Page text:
Pugs are also deformed orthopedically, which predisposes them to bone and joint problems.

  • Hip dysplasia and elbow dysplasia are rampant in Pugs. According to the Orthopedic Foundation of America, the Pug has the 2nd worst rate of hip dysplasia of all breeds and the absolute worst rate of all small breeds. An incredible 70% have abnormal hips.
  • Elbows are no better – 43% abnormal.
  • Other orthopedic diseases in Pugs include luxating patella (loose knees), Legg-Calve-Perthes disease, intervertebral disk disease, and hemivertebra (malformed vertebrae in their backbone).

Pugs are prone to allergies that cause itchy skin. Their wrinkled folds of skin trap dirt and moisture and provide an inviting home for yeast and bacteria, so bacterial skin infections (pyoderma) are common. Demodectic mange is also common in Pugs, as are tumors and cancers, especially mast cell tumors.

Pug Dog Encephalitis (PDE) is a devastating inherited inflammation of the brain. Symptoms typically appear at 9-18 months old, but can occur even earlier, or much later in life. This terrible disease causes a stiff neck, staggering gait, wandering in circles, pressing their head against a wall or furniture, and seizures – all developing within just a few weeks or months. PDE is incurable.

Epilepsy is another seizure disorder that occurs in Pugs.

Pugs born with heart disease are predisposed to syncope (a slow irregular heartbeat) that can cause sudden collapse. A pacemaker may ultimately be required if the heartbeat is severely or persistently affected. Pugs may also develop syncope from the persistent coughing or retching caused by their brachycephalic (short-faced) syndrome.

Other health issues in Pugs include hypothyroidism, collapsing trachea, liver shunt, and occasionally hydrocephalus (in some Pug puppies).

Hanging tongue is a mild condition that can occur in Pugs, where the tongue protrudes through the front teeth or hangs out the side of the mouth. It may be a neurological defect or a structural defect, but it isn't really anything to worry about – which is good because there isn't much you can do about it.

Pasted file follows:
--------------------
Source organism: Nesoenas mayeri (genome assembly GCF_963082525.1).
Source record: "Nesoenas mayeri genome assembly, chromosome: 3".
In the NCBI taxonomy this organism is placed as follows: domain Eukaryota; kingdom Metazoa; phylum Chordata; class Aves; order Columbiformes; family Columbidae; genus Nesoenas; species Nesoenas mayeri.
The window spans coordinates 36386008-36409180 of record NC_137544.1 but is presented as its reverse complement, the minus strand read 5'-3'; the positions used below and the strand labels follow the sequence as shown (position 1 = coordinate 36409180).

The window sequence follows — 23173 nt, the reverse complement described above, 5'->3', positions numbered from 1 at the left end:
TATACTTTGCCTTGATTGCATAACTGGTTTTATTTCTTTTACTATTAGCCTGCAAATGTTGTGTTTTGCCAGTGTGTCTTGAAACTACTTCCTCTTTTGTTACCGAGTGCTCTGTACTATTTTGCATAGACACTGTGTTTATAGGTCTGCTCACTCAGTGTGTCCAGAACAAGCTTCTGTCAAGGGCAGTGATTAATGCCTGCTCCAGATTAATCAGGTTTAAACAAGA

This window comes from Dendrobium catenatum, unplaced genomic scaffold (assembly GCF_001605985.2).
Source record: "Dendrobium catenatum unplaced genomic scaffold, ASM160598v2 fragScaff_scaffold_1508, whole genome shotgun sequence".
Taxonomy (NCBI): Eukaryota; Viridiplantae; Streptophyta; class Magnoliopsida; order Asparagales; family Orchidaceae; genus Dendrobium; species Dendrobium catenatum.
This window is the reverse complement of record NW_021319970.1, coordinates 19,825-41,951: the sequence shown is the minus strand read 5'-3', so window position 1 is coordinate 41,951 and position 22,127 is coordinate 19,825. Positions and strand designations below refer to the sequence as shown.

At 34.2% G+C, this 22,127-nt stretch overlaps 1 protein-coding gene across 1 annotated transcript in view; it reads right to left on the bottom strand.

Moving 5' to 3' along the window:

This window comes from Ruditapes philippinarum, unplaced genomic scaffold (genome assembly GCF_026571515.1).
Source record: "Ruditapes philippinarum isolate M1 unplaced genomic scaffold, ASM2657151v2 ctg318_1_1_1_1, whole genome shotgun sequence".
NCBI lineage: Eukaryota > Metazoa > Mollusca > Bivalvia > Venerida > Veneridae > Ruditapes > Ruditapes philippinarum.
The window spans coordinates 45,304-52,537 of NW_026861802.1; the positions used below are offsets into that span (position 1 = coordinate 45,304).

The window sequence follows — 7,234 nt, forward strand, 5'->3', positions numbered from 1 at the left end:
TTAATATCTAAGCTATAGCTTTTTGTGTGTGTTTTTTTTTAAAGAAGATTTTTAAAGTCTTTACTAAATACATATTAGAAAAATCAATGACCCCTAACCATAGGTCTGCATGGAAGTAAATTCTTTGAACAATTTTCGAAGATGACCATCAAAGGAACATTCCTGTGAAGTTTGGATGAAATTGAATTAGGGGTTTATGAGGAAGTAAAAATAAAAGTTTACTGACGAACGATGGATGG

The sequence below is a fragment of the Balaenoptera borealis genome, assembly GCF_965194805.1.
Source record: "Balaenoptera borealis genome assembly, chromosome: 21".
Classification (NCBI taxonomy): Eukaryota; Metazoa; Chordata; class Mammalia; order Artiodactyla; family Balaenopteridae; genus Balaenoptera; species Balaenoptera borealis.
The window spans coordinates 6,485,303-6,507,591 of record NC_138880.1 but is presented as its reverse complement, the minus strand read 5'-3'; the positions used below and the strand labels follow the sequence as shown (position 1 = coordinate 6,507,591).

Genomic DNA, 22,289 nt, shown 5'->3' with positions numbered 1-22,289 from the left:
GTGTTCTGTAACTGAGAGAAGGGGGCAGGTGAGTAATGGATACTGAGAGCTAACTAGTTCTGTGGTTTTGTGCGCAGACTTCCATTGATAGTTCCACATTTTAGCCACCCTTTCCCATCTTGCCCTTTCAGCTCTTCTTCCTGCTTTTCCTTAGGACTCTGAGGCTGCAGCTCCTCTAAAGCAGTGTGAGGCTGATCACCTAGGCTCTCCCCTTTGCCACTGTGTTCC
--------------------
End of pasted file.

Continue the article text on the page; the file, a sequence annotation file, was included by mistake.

Pugs are also prone to dental disease (which can be serious unless treated) and reverse sneezing (which is harmless).

Virtually all Pug puppies are born by C-section, birth defects are common, and the puppy mortality rate is high. Mother Nature knows when a breed is unhealthy.

Preventing health problems

Some health problems are inherited. For example, if your dog inherits from his parents the genes for an eye disease called PRA, he will go blind and there's nothing anyone can do about it.

Dog feeding and health book by Michele Welton But most health problems can be prevented by the ways you raise your dog.

FREE eBOOK! My free online health care program, 11 Things You Must Do Right To Keep Your Dog Healthy and Happy shows you how to raise your Pug in all the right ways that help prevent health problems. Become your dog's health care champion!

Michele Welton with BuffyAbout the author: Michele Welton has over 40 years of experience as a Dog Trainer, Dog Breed Consultant, and founder of three Dog Training Centers. An expert researcher and author of 15 books about dogs, she loves helping people choose, train, and care for their dogs.

My best-selling books – now available  FREE  on my website

book coverRespect Training For Puppies: 30 seconds to a calm, polite, well-behaved puppy is for puppies 2 to 18 months old. Your puppy will learn the 21 skills that all family dogs need to know. Click here to read for free.
book coverTeach Your Dog 100 English Words is a unique Vocabulary and Respect Training Program that will teach your adult dog to listen to you and do what you say. Click here to read for free.
book cover11 Things You Must Do Right To Keep Your Dog Healthy and Happy helps your dog live a longer, healthier life. Get my honest advice about all 11 Things before you bring home your new puppy, because some mistakes with early health care cannot be undone. Click here to read for free.